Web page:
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| Dance |

Qanun, Featuring Rare and Ancient Musical Instrument, Showcases Dances of the World

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Oh, to lead the life of Tamalyn Dallal. In 1990, she founded Mid-Eastern Dance Exchange, the first belly dance studio in Miami Beach. Over the next 15 years, she trained many of the most successful dancers on the global belly dance scene (yes, there is one), including Amar Gamal, Bozenka, Hanan, Samay, and Virginia.

"I felt like the Forrest Gump of bellydancing," says Dallal modestly. In other words, she won't take credit for developing all that talent. She just happened to be in the right place, at the right time.

Well, she's not staying in one place anymore. Like any belly dance star, she travels the global circuit to give workshops in places like Morocco, Spain, and Argentina. She also has a regular gig teaching for two months every year in China, bankrolled by the Chinese government.

Since 2005, when Dallal left Miami, she also has been

exploring traditional dances around the world. She is making a series of

documentaries called Dance on Film that takes her to far-flung locals

like Mongolia and Zanzibar, a tiny island off the coast of Kenya. That's

the subject of her most recent feature: Zanzibar Dance, Trance, and

Devotion. For the next few years, she'll be returning to East Africa to

make Ethiopia Dances for Joy.

Dance on Film is independently

funded. Which brings Dallal back to Miami this week for a fundraiser in

the form of a "historical and theatrical dance performance," called Qanun. Miami's own superstar Bozenka will be there, along with local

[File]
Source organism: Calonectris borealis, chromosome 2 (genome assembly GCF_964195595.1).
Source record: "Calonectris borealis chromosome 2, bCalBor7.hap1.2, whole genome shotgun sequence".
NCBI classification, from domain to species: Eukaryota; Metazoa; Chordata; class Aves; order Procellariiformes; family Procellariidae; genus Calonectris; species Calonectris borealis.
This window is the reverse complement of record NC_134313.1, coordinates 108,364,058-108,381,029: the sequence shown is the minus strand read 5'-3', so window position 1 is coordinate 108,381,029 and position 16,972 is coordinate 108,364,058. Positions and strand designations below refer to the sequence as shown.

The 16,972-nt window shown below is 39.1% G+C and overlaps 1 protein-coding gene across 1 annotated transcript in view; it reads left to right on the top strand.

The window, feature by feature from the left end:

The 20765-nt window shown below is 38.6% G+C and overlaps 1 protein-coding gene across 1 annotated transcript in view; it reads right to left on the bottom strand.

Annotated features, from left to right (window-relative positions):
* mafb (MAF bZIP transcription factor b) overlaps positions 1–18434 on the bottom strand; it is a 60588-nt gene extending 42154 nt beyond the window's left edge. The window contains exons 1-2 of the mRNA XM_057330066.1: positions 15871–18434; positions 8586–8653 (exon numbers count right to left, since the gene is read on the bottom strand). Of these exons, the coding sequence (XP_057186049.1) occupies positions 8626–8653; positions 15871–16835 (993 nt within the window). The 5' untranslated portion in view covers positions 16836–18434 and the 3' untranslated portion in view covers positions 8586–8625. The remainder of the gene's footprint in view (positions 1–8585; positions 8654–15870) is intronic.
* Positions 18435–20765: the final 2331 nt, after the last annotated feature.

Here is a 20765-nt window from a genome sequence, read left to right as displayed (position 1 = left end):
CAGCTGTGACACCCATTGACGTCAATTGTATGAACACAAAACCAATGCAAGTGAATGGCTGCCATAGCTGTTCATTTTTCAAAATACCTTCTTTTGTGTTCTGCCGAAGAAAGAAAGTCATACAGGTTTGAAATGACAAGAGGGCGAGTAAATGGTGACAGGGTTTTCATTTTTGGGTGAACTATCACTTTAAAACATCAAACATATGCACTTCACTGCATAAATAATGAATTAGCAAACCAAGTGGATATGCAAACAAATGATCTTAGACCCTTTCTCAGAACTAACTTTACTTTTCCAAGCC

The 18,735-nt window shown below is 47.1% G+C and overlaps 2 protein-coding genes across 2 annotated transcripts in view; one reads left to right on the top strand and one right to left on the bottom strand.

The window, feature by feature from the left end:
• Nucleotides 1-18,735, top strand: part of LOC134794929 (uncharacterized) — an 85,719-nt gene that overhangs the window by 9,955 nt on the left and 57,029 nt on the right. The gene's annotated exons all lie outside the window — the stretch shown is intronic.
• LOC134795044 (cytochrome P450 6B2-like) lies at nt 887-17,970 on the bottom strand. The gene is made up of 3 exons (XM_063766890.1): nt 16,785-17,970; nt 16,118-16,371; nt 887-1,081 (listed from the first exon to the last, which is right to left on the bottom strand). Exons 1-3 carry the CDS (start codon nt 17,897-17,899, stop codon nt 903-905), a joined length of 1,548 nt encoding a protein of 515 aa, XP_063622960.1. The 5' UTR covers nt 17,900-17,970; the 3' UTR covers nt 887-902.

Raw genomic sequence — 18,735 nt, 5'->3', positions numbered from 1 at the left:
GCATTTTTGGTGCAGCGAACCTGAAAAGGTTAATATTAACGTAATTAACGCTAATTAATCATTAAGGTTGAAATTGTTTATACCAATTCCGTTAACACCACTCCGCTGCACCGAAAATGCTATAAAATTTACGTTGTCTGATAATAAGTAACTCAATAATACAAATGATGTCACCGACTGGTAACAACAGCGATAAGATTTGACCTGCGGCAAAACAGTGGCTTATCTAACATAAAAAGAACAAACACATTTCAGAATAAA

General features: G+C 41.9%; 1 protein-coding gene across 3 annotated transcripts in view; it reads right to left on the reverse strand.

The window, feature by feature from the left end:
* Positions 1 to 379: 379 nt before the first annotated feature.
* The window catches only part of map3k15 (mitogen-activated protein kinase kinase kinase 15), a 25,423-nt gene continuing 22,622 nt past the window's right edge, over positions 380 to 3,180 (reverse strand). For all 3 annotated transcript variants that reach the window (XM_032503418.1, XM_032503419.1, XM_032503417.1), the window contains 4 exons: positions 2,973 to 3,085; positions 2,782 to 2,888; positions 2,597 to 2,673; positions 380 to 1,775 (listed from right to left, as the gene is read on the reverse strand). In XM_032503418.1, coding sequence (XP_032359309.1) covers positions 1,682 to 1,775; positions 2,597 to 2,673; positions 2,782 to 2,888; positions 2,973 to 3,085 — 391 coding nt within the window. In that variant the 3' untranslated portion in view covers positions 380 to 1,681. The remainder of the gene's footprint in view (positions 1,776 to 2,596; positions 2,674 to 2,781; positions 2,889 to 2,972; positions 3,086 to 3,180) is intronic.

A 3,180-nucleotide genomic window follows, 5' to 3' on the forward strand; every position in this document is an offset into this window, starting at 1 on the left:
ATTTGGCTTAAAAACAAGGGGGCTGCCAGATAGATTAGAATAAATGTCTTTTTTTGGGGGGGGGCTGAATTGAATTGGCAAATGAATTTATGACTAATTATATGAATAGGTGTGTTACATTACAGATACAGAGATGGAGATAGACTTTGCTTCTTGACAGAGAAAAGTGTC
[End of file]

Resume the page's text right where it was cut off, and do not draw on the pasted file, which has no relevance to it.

luminaries like Francesca and Alexandra. Visiting artists include Jacqui

Lalita from Los Angeles and Leilaa Hiromi from Japan.

The real

star of the show, though, will be the ancient 78-stringed lap harp

called the qanun. Scholars debate whether this instrument originated in

ancient Egypt or ancient China and have traced its descendents to the

European dulcimer and the Appalachian zither. One thing's for sure: the

qanun is extremely difficult to play. Dallal has enlisted the only guy

in South Florida who can play it -- Syrian-born Elias Kilzi -- to

accompany the dancers in the second half of the show.

The

instrument is "really gorgeous," says Dallal. Listening to it may also

bring unexpected benefits. "In Turkey, they would play it for mental

patients," she points out. "That was the only music that could calm them

down."

See Quanan at 8 p.m. on Saturday at the Art of

Bellydance Performance Space, 1431 Alton Road, Second Floor, Miami

Beach. Tickets cost $15 in advance and $18 at the door. Half of the

proceeds go to the Dance on Film project. Call 305-538-1608 or visit artofbellydanceflorida.com.

--Celeste Fraser Delgado, artburstmiami.com

Follow Cultist on Facebook and Twitter @CultistMiami.

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